- Gentoo Linux - ships stable, beta and dev channels. Security updates are promptly pushed to stable. NaCl (NativeClient) is enabled, although pNaCl (Portable NaCl) is disabled. Up to 23 use_system_... gyp switches are enabled (depending on USE flags).
- Arch Linux - ships stable channel, promptly reacts to security updates. NaCl is enabled, following Gentoo closely - I consider that good, and I'm glad people find that code useful. :) 5 use_system_... gyp switches are enabled. A notable thing is that the PKGBUILD is one of the shortest and simplest among Chromium packages - this seems to follow from The Arch Way. There is also chromium-dev on AUR - it is more heavily based on the Gentoo package, and tracks the upstream dev channel. Uses 19 use_system_... gyp switches.
- FreeBSD / OpenBSD - ship stable channel, and are doing pretty well, especially when taking amount of BSD-specific patching into account. NaCl is disabled.
- ALT Linux - ships stable channel. NaCl seems to be disabled by default, I'm not sure what's actually shipped in compiled package. Uses 11 use_system_... gyp switches.
- Debian - ancient 6.x version in Squeeze, 22.x in sid at the time of this writing. This is two major milestones behind, and is missing security updates. Not recommended at this moment. :( If you are on Debian, my advice is to use Google Chrome, since official debs should work, and monitor state of the open source Chromium package. You can always return to it when it gets updated.
- Fedora - not in official repositories, but Tom "spot" Callaway has an unofficial repo. Note: currently the version in that repo is 23.x, one major version behind on stable. Tom wrote an article in 2009 called Chromium: Why it isn't in Fedora yet as a proper package, so there is definitely an interest to get it packaged for Fedora, which I appreciate. Many of the issues he wrote about are now fixed, and I hope to work on getting the remaining ones fixed. Please stay tuned!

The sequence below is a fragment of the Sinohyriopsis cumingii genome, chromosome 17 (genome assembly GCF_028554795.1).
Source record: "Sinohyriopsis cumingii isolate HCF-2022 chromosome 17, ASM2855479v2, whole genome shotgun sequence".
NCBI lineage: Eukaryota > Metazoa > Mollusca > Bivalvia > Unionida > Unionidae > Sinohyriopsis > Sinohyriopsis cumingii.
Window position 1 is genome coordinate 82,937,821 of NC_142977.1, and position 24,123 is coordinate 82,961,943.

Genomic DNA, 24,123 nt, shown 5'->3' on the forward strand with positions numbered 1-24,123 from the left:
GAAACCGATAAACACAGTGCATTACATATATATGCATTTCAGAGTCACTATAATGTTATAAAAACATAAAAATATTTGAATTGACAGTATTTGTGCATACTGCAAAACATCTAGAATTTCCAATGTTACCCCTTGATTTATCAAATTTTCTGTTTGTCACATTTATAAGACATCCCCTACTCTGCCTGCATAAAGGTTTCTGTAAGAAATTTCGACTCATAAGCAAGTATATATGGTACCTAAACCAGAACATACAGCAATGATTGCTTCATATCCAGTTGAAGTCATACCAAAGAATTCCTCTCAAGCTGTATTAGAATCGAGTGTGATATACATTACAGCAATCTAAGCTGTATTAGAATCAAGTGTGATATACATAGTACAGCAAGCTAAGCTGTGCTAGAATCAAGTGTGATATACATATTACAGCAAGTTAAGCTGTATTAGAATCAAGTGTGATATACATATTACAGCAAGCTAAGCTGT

This is not intended to be an exhaustive list. I'm aware of openSUSE packages, there seems to be something happening for Ubuntu, and I've heard of Slackware, Pardus, PCLinuxOS and CentOS packaging. I do not follow these closely enough though to provide a meaningful "review".
Some conclusions: different distros package Chromium differently. Pay attention to the packaging lag: with about 6 weeks upstream release cycle and each major update being a security one, this matters. Support for NativeClient is another point. There are extension and Web Store apps that use it, and when more and more sites start to use it, this will become increasingly important. Then it is interesting why on some distros some bundled libraries are used even though upstream provides an option to use a system library that is known to work on other distros.
Finally, I like how different maintainers look at each other's packages, and how patches and bugs are frequently being sent upstream.